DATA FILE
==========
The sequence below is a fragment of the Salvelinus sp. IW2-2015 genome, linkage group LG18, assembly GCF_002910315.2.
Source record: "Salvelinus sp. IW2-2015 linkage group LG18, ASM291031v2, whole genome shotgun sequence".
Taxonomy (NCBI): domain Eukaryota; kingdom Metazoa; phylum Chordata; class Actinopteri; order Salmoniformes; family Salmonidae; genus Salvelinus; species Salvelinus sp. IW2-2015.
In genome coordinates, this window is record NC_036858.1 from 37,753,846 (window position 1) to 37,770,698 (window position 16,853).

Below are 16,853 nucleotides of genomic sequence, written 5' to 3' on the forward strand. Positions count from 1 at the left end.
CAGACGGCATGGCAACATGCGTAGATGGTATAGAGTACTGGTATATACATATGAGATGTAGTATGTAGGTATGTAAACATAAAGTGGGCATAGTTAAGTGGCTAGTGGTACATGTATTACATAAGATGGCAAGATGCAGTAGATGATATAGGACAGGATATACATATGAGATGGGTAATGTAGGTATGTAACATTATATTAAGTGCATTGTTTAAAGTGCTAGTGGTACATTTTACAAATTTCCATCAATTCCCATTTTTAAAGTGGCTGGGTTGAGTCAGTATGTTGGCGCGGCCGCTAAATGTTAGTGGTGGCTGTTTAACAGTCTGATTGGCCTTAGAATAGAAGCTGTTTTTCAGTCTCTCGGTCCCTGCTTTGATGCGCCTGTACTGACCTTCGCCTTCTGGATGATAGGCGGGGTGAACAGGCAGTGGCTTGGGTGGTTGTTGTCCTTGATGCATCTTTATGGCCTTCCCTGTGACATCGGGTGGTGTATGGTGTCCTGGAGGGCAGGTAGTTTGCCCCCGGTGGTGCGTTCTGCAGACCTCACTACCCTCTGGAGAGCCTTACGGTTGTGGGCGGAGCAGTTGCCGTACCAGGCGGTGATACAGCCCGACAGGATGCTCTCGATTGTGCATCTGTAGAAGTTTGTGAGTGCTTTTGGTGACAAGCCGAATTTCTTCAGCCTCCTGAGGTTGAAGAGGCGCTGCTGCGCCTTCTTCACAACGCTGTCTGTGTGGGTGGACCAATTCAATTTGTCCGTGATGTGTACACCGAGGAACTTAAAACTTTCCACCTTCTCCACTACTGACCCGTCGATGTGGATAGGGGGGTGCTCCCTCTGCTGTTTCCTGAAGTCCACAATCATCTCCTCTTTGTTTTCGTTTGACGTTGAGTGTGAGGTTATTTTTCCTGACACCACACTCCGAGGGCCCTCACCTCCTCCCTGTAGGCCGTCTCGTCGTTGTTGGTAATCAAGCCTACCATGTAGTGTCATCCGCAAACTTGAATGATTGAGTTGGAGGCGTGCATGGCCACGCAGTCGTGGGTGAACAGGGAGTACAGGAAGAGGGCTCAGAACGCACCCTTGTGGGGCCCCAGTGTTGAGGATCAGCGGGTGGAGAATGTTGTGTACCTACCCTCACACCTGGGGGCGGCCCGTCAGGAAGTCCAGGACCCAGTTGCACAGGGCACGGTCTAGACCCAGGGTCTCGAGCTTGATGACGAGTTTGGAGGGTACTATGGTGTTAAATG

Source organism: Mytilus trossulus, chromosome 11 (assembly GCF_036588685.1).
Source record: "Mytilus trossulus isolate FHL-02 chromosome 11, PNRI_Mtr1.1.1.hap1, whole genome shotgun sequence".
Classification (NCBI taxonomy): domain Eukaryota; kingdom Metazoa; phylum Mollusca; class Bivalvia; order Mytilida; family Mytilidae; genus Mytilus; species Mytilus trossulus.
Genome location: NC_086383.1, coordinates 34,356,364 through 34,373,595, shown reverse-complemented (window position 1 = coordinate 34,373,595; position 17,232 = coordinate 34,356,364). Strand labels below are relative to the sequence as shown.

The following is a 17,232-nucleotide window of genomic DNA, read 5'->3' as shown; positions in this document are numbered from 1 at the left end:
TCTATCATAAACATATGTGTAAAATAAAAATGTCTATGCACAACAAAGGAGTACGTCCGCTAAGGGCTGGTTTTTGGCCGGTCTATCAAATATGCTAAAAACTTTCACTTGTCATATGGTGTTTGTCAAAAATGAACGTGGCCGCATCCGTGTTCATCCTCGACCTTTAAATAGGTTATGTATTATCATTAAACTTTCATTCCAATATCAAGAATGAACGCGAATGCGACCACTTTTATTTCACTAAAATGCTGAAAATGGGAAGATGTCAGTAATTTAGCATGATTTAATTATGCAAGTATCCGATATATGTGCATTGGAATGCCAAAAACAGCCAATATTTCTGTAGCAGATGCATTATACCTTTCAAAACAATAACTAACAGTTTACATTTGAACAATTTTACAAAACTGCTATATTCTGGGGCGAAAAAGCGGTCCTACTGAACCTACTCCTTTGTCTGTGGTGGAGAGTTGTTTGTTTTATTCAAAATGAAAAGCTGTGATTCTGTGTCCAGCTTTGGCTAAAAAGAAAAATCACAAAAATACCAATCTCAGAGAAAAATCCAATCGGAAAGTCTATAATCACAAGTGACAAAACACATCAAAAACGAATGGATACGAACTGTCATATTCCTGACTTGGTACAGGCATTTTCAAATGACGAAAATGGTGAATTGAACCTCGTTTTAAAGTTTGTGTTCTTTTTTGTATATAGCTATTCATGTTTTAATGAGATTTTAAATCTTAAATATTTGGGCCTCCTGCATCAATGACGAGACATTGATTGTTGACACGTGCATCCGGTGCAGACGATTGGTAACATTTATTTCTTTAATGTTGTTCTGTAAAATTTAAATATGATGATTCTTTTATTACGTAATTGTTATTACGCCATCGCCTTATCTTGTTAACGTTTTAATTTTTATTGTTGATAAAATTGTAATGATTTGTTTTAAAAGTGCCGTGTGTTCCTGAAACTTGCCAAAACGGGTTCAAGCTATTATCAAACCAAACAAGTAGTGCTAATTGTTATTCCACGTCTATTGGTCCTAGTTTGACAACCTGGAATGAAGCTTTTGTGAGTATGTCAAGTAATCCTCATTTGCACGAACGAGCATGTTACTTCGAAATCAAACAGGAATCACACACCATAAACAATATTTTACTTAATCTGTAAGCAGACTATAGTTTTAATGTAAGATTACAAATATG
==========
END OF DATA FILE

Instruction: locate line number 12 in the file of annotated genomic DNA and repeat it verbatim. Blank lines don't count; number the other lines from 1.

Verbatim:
TCTATCATAAACATATGTGTAAAATAAAAATGTCTATGCACAACAAAGGAGTACGTCCGCTAAGGGCTGGTTTTTGGCCGGTCTATCAAATATGCTAAAAACTTTCACTTGTCATATGGTGTTTGTCAAAAATGAACGTGGCCGCATCCGTGTTCATCCTCGACCTTTAAATAGGTTATGTATTATCATTAAACTTTCATTCCAATATCAAGAATGAACGCGAATGCGACCACTTTTATTTCACTAAAATGCTGAAAATGGGAAGATGTCAGTAATTTAGCATGATTTAATTATGCAAGTATCCGATATATGTGCATTGGAATGCCAAAAACAGCCAATATTTCTGTAGCAGATGCATTATACCTTTCAAAACAATAACTAACAGTTTACATTTGAACAATTTTACAAAACTGCTATATTCTGGGGCGAAAAAGCGGTCCTACTGAACCTACTCCTTTGTCTGTGGTGGAGAGTTGTTTGTTTTATTCAAAATGAAAAGCTGTGATTCTGTGTCCAGCTTTGGCTAAAAAGAAAAATCACAAAAATACCAATCTCAGAGAAAAATCCAATCGGAAAGTCTATAATCACAAGTGACAAAACACATCAAAAACGAATGGATACGAACTGTCATATTCCTGACTTGGTACAGGCATTTTCAAATGACGAAAATGGTGAATTGAACCTCGTTTTAAAGTTTGTGTTCTTTTTTGTATATAGCTATTCATGTTTTAATGAGATTTTAAATCTTAAATATTTGGGCCTCCTGCATCAATGACGAGACATTGATTGTTGACACGTGCATCCGGTGCAGACGATTGGTAACATTTATTTCTTTAATGTTGTTCTGTAAAATTTAAATATGATGATTCTTTTATTACGTAATTGTTATTACGCCATCGCCTTATCTTGTTAACGTTTTAATTTTTATTGTTGATAAAATTGTAATGATTTGTTTTAAAAGTGCCGTGTGTTCCTGAAACTTGCCAAAACGGGTTCAAGCTATTATCAAACCAAACAAGTAGTGCTAATTGTTATTCCACGTCTATTGGTCCTAGTTTGACAACCTGGAATGAAGCTTTTGTGAGTATGTCAAGTAATCCTCATTTGCACGAACGAGCATGTTACTTCGAAATCAAACAGGAATCACACACCATAAACAATATTTTACTTAATCTGTAAGCAGACTATAGTTTTAATGTAAGATTACAAATATG